With its typically colonial layout, Aracaju offers both residents and visitors examples of refined architecture, such as that of the Metropolitan Cathedral which took thirteen years to build. Completed in 1875, the Cathedral houses a series of neo-classical paintings including one of Our Lady of the Conception. Built at the same time as the city, the church of São Salvador, the first parish church in Aracaju, also bears traces of the architecture of that period.

Walking through the capital of Sergipe, one of the city's attractions is the Emperor's Bridge which was commissioned in 1860 for the visit of Emperor Pedro II. Built over the River Sergipe, the bridge in fact leads nowhere but is used as a viewpoint. Also in the city centre is the Museum of History and Geography with a display of igaçabas, or native funeral urns, and the skeleton of a giant sloth together with a large collection of fossils.

The sea is a constant presence in Aracaju. The most famous beach in the state is Atalaia Velha ("old look-out") where there are numerous bars, restaurants, playgrounds, sports pitches and kiosks; there is also the Praia do Robalo which, with its creeping vegetation, coconut groves and dunes, is different from the other beaches chiefly because of the water temperature which is usually around 27 degrees centigrade. Also by the sea is the Parque dos Cajueiros, a reserve covering an area of 74,000 m2, with easy access to soccer pitches, tennis and volleyball courts, a children's play area, a miniature city, bars, restaurants and kiosks, as well as a water complex with three swimming pools and a water-toboggan with a 20 metre drop. To complete the description there are Thursday evening shows featuring performances by lively local dance groups, very much to the local taste.

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Estância

In the region where the festival of St. John is most celebrated in the whole of Brazil, Estância, the historic city in the state of Sergipe, is in party mood from May 31st until July 10th each year. The population of 58,700 cannot conceal their pride in promoting the largest and longest festival in Brazil, when the characteristic perfume of tobacco plants that permeates the city all year round is overtaken by the aroma of roast corn, couscous and liqueurs of Surinam cherry, myrtle and genipap. There are bonfires all over the city which is decorated with banners. At night there is wild dancing to the beat of the accordion.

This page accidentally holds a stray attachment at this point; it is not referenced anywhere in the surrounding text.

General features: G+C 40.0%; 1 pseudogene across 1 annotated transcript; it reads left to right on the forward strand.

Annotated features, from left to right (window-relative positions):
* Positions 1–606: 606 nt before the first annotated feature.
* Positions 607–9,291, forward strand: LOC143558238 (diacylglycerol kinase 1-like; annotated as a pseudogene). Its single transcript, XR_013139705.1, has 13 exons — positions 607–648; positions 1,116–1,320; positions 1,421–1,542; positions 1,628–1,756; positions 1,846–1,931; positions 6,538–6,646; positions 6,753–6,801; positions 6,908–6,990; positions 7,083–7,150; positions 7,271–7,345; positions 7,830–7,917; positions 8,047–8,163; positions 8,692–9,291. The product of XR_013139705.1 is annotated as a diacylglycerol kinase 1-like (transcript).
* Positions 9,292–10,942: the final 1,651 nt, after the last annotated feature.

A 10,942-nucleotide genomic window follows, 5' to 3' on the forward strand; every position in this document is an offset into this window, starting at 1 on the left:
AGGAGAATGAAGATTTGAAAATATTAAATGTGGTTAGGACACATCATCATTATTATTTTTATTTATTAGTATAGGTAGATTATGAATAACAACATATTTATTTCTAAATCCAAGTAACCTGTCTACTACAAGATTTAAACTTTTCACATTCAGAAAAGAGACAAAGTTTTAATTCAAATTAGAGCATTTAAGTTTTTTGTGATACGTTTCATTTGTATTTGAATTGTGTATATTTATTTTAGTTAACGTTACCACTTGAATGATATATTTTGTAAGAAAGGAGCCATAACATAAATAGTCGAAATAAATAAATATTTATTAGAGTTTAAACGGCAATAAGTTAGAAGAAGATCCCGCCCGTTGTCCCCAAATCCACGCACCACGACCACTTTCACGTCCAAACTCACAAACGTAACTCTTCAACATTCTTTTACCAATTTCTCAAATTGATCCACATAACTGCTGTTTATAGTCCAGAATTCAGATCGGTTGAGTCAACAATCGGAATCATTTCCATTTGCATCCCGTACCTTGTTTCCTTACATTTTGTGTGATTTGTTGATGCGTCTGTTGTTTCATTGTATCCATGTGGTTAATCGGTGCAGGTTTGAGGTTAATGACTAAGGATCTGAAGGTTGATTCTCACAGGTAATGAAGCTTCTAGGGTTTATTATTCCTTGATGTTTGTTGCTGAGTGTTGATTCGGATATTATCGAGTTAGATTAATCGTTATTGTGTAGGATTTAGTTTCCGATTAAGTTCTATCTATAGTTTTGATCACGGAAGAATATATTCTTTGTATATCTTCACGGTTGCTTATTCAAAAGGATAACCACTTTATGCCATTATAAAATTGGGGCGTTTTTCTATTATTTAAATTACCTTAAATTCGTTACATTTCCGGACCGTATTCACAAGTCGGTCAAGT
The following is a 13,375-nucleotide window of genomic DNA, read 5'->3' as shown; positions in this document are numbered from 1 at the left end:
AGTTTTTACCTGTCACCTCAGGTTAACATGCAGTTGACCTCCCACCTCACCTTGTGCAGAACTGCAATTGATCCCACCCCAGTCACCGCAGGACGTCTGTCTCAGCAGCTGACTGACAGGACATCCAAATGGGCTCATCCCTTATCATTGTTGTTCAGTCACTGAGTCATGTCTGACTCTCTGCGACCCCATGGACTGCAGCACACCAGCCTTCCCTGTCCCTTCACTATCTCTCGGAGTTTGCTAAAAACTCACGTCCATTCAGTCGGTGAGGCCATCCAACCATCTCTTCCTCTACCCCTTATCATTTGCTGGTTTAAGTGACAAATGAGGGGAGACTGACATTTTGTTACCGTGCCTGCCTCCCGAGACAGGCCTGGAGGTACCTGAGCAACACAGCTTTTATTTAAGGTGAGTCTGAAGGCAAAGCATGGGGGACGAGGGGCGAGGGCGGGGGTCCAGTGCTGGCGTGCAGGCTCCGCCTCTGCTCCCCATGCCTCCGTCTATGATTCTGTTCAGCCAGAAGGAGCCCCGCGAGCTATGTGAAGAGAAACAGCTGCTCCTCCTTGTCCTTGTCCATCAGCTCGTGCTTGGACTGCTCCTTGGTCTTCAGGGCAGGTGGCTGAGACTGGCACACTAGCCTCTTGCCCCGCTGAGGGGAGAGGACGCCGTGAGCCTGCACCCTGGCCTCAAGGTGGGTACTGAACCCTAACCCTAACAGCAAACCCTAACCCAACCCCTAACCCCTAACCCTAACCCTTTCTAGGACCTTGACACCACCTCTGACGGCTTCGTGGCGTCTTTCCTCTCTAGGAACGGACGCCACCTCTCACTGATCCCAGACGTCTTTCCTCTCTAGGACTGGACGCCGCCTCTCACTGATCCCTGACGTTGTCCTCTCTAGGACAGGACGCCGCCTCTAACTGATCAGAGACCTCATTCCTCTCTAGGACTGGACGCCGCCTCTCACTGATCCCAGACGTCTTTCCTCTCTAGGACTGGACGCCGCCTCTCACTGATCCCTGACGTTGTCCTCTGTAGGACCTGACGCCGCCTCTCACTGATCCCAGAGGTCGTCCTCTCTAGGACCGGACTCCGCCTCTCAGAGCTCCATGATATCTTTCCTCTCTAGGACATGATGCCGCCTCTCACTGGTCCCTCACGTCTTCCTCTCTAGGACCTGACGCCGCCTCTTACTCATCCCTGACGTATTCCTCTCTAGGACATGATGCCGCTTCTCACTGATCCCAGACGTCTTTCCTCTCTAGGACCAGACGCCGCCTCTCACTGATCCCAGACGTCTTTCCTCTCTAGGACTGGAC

Estância has one of the most beautiful beaches in Sergipe - the Praia de Abaís, 20 km long and punctuated with dunes. In addition to the tropical setting, the sea and its powerful waves is the stage for the surfers' amazing manoeuvres. Nearby, Lagoa Grande with its warm and transparent water is another bathing option. Thirty nine kilometres away is Mangue Seco, an ecological sanctuary that is only accessible by boat or canoe and rediscovered following the success of the drama serial, "Tieta do Agreste", based on the novel of the same name by Jorge Amado.

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Data Table for Sergipe

Capital Aracaju
Area 22,050.4 km2
Towns 75
Location East of the North-East Region
Population 1,781,714 inhabitants (2000)
Population in the Capital 475,000 inhabitants
Climate Tropical and semi-arid
Mean Annual Temperature (capital) 26º C
Time in Relation to Brasília The same
Density of Population 81.1 inhabitants/km2
Urbanization Index 71.4% (2000)
Infant Mortality 44.5 per thousand live-born (2000)
Illiteracy Rate 23.9% (2000)
Contribution to GDP 0.5%
Representation at National Congress 11 Members of Parliament
Vegetation Swamps along the coast, strip of tropical forest and savanna across most of the territory

Sources

  • IBGE 2000 and Projections for 2002
  • Abril Almanac
  • Gabeira, Gabriel Luiz - "Synthesis of the Brazilian Economy", Rio de Janeiro, National Trade Confederation (CNC), 1999